Let's Make Robots!

3D Printer Build

My friend Mr. Ossipee recently asked me how my printer build was going. So I decided it was time to start blog to chronicle my blunders! :)

I started out with a very ambitious plans to build a hybrid rostock style delta printer. As you can see below I had ordered quite a few parts in preparation for the build.

Arduino Mega, Ramps 1.4, and Display.


Misc Hardware, Bearings, Traxxas Ball Joints, Spacers, Etc....


Stepper Motors, Heated Bed, Misc Metal...


3 Makerslides...


And an E3D Hotend kit.
Copious amounts of 3/4" thick Black HDPE.
This is where the plan began to unravel...
I found it difficult to machine the HDPE using the tools that I had on hand. The plastic would re-weld due to the heat generated by the end mill. My small mill is not setup with a liquid coolant system, so I was trying to get by with compressed air to remove the swarf and cool the mill. This did not work out well at all! So, in the end I changed course and pursued a more conventional build.
Many of the items that I originally purchased for building my 3D printer (Steppers, Electronics and Hot End) were still useable on the new machine. And as for the Makerslides, HDPE, Bearings, and Misc Hardware that would not be used on the new build, that will not go to waste. I plan to later build a light duty CNC router using these parts.
So, I then decided that I would build a Rostock Mini version 3D printer. I found a company called 3D Borg that offered a very nice kit that included the printed parts, plus the acrylic frame pieces, carbon fiber rods, and all of the misc screws/hardware items for $130. I ordered the kit and waited. Without bashing the company I will just say that in the end I waited 3 weeks and I eventually had to invoke a 3rd party (Paypal) to get a refund.
Seeing that this company was unresponsive, I downloaded the drawings for the acrylic frame and found a local company (Pololu) that could laser cut the parts for me. The process was painless, upload the design, ok the proof, and the make it. I got the finished frame in one day delivered to my door. They actually overnighted it to me, even though I paid for normal shipping.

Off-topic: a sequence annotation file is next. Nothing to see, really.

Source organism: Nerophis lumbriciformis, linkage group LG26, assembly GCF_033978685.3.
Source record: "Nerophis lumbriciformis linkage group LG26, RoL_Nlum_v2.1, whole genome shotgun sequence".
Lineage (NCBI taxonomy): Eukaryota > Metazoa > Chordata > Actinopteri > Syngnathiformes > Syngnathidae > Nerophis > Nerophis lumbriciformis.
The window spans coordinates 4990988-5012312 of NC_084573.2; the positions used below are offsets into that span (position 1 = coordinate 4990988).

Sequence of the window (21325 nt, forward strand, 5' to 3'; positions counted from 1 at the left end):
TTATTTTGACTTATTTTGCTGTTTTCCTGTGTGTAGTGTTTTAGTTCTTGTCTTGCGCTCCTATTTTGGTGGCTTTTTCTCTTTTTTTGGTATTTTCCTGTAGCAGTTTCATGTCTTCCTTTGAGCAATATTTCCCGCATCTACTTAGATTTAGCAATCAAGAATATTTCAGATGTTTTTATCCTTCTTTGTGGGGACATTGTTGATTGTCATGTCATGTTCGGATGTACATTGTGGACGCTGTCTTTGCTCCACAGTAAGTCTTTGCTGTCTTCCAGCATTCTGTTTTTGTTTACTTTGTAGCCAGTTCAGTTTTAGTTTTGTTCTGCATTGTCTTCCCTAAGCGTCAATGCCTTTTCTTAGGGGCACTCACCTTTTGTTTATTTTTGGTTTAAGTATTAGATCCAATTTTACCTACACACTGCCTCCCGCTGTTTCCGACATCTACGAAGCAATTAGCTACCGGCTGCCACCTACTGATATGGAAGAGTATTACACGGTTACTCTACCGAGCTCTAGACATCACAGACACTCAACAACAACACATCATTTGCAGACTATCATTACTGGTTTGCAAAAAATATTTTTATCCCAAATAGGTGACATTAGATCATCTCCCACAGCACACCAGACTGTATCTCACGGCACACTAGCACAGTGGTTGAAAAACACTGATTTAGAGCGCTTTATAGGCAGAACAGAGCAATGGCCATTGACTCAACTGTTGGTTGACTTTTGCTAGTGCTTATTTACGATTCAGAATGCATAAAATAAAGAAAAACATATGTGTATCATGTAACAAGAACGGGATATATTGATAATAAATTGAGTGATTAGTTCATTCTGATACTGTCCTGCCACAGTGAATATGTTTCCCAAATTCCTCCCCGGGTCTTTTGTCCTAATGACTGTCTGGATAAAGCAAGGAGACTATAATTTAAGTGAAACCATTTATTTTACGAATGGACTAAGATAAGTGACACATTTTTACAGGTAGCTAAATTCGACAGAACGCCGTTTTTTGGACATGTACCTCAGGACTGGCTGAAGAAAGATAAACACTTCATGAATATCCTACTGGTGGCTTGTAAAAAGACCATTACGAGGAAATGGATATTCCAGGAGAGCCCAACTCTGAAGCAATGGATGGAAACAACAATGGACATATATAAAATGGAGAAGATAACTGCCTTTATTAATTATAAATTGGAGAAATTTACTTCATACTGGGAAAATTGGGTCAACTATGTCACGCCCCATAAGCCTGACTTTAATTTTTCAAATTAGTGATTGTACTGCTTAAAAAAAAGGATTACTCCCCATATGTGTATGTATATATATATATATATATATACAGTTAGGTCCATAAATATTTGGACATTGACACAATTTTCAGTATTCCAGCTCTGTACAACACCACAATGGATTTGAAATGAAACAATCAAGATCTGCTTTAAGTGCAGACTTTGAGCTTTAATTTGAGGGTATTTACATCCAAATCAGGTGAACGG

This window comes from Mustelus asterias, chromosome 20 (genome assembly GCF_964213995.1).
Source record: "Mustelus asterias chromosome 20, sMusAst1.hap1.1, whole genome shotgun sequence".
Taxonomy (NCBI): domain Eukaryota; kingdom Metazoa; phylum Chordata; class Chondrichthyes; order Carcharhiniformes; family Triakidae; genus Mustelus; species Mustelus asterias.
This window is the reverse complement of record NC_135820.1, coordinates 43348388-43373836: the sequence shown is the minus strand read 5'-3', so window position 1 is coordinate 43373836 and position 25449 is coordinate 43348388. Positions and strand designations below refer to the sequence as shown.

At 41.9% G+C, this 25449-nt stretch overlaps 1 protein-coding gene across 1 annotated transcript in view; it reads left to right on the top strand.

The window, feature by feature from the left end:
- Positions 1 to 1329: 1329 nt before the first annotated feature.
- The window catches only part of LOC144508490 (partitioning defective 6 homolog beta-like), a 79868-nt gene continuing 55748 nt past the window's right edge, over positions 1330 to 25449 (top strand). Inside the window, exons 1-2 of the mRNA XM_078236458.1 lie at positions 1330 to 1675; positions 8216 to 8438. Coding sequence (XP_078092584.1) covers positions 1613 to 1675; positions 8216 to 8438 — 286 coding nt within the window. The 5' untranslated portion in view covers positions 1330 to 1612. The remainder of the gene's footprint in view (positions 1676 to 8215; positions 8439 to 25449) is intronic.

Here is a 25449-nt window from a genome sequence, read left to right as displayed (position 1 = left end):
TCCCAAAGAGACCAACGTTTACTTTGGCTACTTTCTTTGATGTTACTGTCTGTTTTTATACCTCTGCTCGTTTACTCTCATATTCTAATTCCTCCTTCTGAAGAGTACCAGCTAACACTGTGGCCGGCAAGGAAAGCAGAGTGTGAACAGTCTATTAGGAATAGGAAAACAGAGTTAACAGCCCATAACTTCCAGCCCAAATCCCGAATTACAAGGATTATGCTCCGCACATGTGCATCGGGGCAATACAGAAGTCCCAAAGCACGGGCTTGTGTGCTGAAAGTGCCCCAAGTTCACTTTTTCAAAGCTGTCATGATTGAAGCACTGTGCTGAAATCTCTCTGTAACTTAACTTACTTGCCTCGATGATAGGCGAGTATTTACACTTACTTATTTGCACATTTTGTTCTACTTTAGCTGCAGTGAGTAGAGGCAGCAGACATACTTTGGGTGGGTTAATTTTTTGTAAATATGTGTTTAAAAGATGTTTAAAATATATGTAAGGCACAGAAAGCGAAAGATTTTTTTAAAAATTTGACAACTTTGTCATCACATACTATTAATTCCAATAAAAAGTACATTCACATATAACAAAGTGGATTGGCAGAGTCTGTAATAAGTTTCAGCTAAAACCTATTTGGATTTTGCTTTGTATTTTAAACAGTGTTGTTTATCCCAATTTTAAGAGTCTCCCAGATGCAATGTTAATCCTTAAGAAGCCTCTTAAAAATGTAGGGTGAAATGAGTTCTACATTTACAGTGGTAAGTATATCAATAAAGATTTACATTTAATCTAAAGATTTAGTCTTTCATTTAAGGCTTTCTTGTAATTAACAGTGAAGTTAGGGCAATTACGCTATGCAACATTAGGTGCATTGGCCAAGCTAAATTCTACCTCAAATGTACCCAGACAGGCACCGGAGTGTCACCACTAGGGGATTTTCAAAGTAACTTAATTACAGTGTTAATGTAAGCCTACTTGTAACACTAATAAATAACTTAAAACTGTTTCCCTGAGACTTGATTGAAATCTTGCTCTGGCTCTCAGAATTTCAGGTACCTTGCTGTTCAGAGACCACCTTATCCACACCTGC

I then turned to EBAY and purchased a kit containing the Rostock printed parts and carbon fiber rods for about $70.00. Below you can see the partially assembled towers.
I could not find the proper length of 3mm screws, so I purchased 100 3mm x 20mm screws and had to hand cut each of the 42 screws used on the 3 towers to proper length. It took me several hours over a period of a few days to get the towers to this stage.
Today, 24 May 2014, I completed the towers and installed them onto the frame.
That is my progress to date. I will update this blog as I move forward with thebuild. Thanks for your time!
- Don


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it is very amazing.

Thank you for the kind words Smartaduino! And thank goodness for open source designs! Very creative folks make it possible for dolts like me to make something elegant. :)

...Pulling the paper off of the Plexi only enough to put the screws in...   ...thus keeping the Acrylic as shiny as it can be until the final end. Oh yeah, I noticed. 


Yup, you got me. Probably OCD or something like that!  ;)

Ive had good success milling HDPE. Trick is to make nice fat chips to take away the heat. Try either increasing your feed or turning down your spindle rpm and use a single flute cutter.

Otherwise nice work on the printer!

Thanks for the kind words!

And I very much appreciate the help with the HDPE milling. I did try setting my spindle rpm to the lowest speed possible. But I only have two and four flute end mills. I decided to try your suggestion of using a single flute cutter and just got done ordering one. When it arrives I'll give it another go!